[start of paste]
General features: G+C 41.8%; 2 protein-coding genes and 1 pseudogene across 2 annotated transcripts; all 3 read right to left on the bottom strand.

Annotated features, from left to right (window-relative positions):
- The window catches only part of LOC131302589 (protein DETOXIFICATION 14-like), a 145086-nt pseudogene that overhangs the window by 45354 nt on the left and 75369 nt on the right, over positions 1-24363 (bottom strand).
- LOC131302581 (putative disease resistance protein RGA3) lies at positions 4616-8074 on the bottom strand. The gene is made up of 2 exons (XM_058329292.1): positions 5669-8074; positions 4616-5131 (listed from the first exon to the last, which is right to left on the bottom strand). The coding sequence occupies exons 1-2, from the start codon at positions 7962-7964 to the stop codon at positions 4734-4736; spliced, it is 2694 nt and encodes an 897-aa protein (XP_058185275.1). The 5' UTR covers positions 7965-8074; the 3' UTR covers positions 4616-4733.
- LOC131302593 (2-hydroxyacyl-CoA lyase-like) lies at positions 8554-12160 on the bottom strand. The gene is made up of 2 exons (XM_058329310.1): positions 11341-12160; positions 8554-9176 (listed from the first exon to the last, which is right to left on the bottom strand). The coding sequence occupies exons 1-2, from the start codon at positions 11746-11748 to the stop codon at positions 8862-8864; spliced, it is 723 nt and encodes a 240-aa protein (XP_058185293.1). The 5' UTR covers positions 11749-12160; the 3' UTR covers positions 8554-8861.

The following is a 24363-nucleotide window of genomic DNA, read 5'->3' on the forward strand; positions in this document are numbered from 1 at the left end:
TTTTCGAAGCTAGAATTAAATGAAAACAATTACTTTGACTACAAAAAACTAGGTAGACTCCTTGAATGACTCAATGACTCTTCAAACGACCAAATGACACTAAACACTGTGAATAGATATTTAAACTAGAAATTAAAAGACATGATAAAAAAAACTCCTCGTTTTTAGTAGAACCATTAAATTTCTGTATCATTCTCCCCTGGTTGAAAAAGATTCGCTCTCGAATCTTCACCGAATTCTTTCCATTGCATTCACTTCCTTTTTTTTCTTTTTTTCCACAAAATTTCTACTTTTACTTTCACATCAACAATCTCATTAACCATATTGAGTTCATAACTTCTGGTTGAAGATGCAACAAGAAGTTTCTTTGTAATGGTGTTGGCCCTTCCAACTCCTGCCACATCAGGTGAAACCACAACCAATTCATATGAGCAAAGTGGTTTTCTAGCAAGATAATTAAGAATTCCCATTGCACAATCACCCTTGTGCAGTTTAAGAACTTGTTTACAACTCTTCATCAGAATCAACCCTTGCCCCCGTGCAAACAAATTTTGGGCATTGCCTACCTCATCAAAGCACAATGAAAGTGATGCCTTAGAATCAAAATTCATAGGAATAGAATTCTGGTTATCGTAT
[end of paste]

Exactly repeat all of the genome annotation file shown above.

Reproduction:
General features: G+C 41.8%; 2 protein-coding genes and 1 pseudogene across 2 annotated transcripts; all 3 read right to left on the bottom strand.

Annotated features, from left to right (window-relative positions):
- The window catches only part of LOC131302589 (protein DETOXIFICATION 14-like), a 145086-nt pseudogene that overhangs the window by 45354 nt on the left and 75369 nt on the right, over positions 1-24363 (bottom strand).
- LOC131302581 (putative disease resistance protein RGA3) lies at positions 4616-8074 on the bottom strand. The gene is made up of 2 exons (XM_058329292.1): positions 5669-8074; positions 4616-5131 (listed from the first exon to the last, which is right to left on the bottom strand). The coding sequence occupies exons 1-2, from the start codon at positions 7962-7964 to the stop codon at positions 4734-4736; spliced, it is 2694 nt and encodes an 897-aa protein (XP_058185275.1). The 5' UTR covers positions 7965-8074; the 3' UTR covers positions 4616-4733.
- LOC131302593 (2-hydroxyacyl-CoA lyase-like) lies at positions 8554-12160 on the bottom strand. The gene is made up of 2 exons (XM_058329310.1): positions 11341-12160; positions 8554-9176 (listed from the first exon to the last, which is right to left on the bottom strand). The coding sequence occupies exons 1-2, from the start codon at positions 11746-11748 to the stop codon at positions 8862-8864; spliced, it is 723 nt and encodes a 240-aa protein (XP_058185293.1). The 5' UTR covers positions 11749-12160; the 3' UTR covers positions 8554-8861.

The following is a 24363-nucleotide window of genomic DNA, read 5'->3' on the forward strand; positions in this document are numbered from 1 at the left end:
TTTTCGAAGCTAGAATTAAATGAAAACAATTACTTTGACTACAAAAAACTAGGTAGACTCCTTGAATGACTCAATGACTCTTCAAACGACCAAATGACACTAAACACTGTGAATAGATATTTAAACTAGAAATTAAAAGACATGATAAAAAAAACTCCTCGTTTTTAGTAGAACCATTAAATTTCTGTATCATTCTCCCCTGGTTGAAAAAGATTCGCTCTCGAATCTTCACCGAATTCTTTCCATTGCATTCACTTCCTTTTTTTTCTTTTTTTCCACAAAATTTCTACTTTTACTTTCACATCAACAATCTCATTAACCATATTGAGTTCATAACTTCTGGTTGAAGATGCAACAAGAAGTTTCTTTGTAATGGTGTTGGCCCTTCCAACTCCTGCCACATCAGGTGAAACCACAACCAATTCATATGAGCAAAGTGGTTTTCTAGCAAGATAATTAAGAATTCCCATTGCACAATCACCCTTGTGCAGTTTAAGAACTTGTTTACAACTCTTCATCAGAATCAACCCTTGCCCCCGTGCAAACAAATTTTGGGCATTGCCTACCTCATCAAAGCACAATGAAAGTGATGCCTTAGAATCAAAATTCATAGGAATAGAATTCTGGTTATCGTAT